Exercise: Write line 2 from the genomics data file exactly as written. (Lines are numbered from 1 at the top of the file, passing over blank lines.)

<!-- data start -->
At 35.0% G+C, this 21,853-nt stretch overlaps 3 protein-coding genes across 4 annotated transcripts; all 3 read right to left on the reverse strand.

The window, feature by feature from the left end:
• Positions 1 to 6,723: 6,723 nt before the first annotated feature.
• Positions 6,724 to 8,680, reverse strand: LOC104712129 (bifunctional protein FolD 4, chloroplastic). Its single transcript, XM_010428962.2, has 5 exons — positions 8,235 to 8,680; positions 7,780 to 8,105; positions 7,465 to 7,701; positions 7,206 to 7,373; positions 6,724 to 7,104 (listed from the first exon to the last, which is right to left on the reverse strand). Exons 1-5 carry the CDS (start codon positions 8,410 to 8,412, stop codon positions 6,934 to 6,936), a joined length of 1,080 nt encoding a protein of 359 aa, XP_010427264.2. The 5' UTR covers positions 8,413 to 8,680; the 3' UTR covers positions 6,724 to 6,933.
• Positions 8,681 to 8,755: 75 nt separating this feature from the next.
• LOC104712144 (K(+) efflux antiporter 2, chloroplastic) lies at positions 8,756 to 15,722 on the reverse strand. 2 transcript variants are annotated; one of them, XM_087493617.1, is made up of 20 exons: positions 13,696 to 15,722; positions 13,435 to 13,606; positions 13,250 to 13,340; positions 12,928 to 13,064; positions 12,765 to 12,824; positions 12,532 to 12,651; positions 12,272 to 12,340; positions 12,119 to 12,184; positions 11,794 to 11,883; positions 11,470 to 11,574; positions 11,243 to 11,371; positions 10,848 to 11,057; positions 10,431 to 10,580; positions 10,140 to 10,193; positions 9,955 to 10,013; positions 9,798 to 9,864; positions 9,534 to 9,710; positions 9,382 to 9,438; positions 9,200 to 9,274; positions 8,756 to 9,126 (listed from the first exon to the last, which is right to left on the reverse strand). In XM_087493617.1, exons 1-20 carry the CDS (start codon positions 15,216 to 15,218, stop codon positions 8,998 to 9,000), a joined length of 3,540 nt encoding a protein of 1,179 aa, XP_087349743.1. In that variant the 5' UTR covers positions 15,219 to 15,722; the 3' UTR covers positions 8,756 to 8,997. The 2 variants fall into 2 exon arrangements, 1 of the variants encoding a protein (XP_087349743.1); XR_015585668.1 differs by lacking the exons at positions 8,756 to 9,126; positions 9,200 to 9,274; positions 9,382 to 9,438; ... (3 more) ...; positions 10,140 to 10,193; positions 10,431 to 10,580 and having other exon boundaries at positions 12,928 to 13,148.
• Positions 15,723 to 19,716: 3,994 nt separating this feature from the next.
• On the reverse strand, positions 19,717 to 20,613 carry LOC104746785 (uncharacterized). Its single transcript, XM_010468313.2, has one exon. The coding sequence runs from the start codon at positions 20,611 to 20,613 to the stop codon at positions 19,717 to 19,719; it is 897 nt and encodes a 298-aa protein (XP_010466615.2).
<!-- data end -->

The window, feature by feature from the left end: